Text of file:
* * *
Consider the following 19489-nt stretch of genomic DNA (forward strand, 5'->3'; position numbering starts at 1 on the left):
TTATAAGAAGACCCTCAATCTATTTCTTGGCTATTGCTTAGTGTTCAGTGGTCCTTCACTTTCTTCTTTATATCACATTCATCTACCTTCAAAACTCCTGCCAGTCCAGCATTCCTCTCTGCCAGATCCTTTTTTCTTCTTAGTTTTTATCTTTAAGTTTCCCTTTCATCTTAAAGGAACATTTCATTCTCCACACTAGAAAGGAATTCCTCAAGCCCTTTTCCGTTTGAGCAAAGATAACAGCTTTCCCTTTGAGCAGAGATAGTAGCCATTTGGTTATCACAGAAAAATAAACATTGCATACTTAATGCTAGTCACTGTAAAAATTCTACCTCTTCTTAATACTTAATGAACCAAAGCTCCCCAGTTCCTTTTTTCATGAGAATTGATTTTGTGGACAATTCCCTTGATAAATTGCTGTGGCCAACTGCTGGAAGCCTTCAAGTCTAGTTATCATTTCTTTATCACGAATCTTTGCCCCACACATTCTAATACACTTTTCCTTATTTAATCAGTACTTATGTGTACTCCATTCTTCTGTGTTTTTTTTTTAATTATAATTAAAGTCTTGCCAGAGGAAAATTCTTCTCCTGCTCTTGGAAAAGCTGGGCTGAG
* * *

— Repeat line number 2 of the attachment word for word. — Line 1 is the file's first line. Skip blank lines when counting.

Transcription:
TTATAAGAAGACCCTCAATCTATTTCTTGGCTATTGCTTAGTGTTCAGTGGTCCTTCACTTTCTTCTTTATATCACATTCATCTACCTTCAAAACTCCTGCCAGTCCAGCATTCCTCTCTGCCAGATCCTTTTTTCTTCTTAGTTTTTATCTTTAAGTTTCCCTTTCATCTTAAAGGAACATTTCATTCTCCACACTAGAAAGGAATTCCTCAAGCCCTTTTCCGTTTGAGCAAAGATAACAGCTTTCCCTTTGAGCAGAGATAGTAGCCATTTGGTTATCACAGAAAAATAAACATTGCATACTTAATGCTAGTCACTGTAAAAATTCTACCTCTTCTTAATACTTAATGAACCAAAGCTCCCCAGTTCCTTTTTTCATGAGAATTGATTTTGTGGACAATTCCCTTGATAAATTGCTGTGGCCAACTGCTGGAAGCCTTCAAGTCTAGTTATCATTTCTTTATCACGAATCTTTGCCCCACACATTCTAATACACTTTTCCTTATTTAATCAGTACTTATGTGTACTCCATTCTTCTGTGTTTTTTTTTTAATTATAATTAAAGTCTTGCCAGAGGAAAATTCTTCTCCTGCTCTTGGAAAAGCTGGGCTGAG